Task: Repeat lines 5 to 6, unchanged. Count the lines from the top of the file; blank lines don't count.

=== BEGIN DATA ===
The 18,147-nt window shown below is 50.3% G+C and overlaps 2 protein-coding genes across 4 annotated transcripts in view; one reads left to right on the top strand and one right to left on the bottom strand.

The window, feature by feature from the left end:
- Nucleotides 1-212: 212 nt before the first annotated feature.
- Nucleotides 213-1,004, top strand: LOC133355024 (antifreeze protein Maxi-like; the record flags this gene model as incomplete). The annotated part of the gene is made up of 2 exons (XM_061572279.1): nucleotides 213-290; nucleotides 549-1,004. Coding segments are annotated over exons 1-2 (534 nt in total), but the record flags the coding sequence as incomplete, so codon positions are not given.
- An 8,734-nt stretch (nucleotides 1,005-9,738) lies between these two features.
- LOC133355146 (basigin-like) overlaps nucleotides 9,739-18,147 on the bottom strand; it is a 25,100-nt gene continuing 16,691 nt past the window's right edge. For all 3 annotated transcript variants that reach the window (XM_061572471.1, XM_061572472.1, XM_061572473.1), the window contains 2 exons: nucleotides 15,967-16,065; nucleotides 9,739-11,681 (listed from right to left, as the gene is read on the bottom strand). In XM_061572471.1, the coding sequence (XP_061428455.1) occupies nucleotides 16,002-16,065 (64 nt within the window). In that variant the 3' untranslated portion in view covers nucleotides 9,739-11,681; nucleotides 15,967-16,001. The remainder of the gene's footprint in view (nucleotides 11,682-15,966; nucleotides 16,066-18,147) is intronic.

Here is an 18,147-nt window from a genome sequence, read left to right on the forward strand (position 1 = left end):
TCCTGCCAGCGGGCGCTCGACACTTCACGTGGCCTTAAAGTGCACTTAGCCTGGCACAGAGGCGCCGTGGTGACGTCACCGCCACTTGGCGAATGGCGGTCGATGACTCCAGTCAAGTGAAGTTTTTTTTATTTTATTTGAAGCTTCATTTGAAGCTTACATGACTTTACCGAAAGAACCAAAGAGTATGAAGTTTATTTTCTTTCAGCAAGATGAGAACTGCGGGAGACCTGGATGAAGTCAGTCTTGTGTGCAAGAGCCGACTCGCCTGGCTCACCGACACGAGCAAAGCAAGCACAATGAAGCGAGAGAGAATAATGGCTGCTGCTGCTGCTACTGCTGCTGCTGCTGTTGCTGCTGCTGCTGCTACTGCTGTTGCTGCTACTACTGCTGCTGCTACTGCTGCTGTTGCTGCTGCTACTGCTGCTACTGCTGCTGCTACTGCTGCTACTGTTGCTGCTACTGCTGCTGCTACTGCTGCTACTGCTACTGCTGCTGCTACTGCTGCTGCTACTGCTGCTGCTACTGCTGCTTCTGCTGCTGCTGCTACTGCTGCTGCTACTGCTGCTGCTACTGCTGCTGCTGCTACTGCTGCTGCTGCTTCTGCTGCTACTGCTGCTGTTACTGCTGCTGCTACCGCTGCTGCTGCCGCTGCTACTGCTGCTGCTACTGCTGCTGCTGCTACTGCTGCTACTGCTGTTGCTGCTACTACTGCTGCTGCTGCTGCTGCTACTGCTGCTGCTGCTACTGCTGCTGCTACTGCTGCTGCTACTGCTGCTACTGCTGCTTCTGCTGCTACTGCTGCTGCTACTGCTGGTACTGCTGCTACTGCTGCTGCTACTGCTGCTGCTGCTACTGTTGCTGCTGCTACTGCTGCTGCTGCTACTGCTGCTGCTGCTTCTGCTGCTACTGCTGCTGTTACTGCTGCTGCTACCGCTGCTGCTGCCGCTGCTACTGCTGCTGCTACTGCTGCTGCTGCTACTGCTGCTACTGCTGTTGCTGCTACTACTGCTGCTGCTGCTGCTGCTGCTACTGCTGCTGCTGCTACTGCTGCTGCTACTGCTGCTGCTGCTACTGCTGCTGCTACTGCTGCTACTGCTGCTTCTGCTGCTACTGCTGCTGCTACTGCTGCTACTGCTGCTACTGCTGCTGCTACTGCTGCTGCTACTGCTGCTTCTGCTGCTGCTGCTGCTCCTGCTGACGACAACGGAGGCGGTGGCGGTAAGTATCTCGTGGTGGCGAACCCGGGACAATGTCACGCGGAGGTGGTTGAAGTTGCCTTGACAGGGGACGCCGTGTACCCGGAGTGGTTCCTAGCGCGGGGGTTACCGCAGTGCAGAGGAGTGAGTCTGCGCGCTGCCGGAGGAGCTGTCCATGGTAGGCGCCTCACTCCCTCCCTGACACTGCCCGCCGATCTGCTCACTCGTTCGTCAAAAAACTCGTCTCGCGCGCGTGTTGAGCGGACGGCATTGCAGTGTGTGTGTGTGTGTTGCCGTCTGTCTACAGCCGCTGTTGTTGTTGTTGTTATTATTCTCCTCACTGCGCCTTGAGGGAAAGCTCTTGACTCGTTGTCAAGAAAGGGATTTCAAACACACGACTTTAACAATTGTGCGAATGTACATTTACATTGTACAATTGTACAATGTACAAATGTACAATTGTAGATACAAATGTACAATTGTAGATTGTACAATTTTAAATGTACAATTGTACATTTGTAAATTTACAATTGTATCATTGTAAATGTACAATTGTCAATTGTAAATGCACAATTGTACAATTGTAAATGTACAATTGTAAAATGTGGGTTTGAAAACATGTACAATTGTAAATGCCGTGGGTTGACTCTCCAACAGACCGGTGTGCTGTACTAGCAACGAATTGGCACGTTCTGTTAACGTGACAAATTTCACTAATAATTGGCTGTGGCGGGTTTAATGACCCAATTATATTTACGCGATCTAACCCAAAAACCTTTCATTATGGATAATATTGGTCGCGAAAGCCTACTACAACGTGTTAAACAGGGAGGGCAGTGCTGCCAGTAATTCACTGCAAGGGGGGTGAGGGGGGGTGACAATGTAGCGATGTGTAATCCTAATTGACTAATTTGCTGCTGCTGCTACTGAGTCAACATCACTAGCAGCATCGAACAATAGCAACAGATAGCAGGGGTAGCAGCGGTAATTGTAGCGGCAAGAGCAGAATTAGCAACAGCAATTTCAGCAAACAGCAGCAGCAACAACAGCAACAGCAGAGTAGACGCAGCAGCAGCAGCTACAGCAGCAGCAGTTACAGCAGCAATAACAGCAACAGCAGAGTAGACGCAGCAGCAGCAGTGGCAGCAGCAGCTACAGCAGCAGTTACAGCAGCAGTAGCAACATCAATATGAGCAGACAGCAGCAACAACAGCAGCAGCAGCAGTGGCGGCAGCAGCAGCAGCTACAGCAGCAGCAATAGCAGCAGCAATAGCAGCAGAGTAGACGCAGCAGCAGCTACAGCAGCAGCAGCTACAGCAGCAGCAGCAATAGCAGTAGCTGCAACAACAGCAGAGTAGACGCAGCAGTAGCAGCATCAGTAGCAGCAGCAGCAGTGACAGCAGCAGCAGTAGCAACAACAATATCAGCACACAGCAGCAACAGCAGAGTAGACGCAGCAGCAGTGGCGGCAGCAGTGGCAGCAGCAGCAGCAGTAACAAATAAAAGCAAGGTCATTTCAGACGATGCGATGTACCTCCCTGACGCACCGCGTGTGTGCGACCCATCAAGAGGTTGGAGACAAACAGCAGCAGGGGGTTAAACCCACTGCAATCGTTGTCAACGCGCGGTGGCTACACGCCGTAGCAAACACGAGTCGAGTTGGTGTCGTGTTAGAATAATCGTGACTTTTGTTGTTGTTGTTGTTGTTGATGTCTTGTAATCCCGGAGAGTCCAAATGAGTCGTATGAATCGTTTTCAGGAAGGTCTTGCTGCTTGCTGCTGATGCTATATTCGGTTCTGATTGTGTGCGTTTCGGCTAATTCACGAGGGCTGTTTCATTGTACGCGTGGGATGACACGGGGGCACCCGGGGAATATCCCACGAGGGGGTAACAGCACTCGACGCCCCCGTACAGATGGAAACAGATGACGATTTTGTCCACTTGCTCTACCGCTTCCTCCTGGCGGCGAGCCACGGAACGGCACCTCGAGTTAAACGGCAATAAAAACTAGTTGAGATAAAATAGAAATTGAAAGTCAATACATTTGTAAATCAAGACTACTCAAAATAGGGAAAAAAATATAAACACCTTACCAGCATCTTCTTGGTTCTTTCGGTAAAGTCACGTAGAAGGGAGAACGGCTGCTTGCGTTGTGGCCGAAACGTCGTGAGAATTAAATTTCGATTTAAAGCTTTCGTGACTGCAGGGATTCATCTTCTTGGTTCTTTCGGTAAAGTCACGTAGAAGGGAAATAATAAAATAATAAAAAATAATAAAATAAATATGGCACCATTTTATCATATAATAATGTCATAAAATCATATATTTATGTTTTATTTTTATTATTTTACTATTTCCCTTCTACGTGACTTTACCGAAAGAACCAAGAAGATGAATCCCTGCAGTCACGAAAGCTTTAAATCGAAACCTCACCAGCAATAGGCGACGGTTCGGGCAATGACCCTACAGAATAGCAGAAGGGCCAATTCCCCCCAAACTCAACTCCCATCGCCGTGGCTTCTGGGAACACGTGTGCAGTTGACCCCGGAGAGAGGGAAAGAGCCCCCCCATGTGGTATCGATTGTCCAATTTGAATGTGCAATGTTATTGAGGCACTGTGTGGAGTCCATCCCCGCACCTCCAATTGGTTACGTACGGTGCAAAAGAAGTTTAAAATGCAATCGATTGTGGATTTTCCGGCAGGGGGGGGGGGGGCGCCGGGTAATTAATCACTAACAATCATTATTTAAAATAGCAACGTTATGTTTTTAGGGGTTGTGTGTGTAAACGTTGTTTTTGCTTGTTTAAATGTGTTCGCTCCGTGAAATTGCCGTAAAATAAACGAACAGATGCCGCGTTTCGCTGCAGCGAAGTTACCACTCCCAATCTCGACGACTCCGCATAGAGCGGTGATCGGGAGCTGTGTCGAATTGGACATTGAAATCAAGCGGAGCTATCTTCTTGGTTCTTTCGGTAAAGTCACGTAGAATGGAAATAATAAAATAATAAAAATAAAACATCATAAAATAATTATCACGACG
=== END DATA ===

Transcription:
- An 8,734-nt stretch (nucleotides 1,005-9,738) lies between these two features.
- LOC133355146 (basigin-like) overlaps nucleotides 9,739-18,147 on the bottom strand; it is a 25,100-nt gene continuing 16,691 nt past the window's right edge. For all 3 annotated transcript variants that reach the window (XM_061572471.1, XM_061572472.1, XM_061572473.1), the window contains 2 exons: nucleotides 15,967-16,065; nucleotides 9,739-11,681 (listed from right to left, as the gene is read on the bottom strand). In XM_061572471.1, the coding sequence (XP_061428455.1) occupies nucleotides 16,002-16,065 (64 nt within the window). In that variant the 3' untranslated portion in view covers nucleotides 9,739-11,681; nucleotides 15,967-16,001. The remainder of the gene's footprint in view (nucleotides 11,682-15,966; nucleotides 16,066-18,147) is intronic.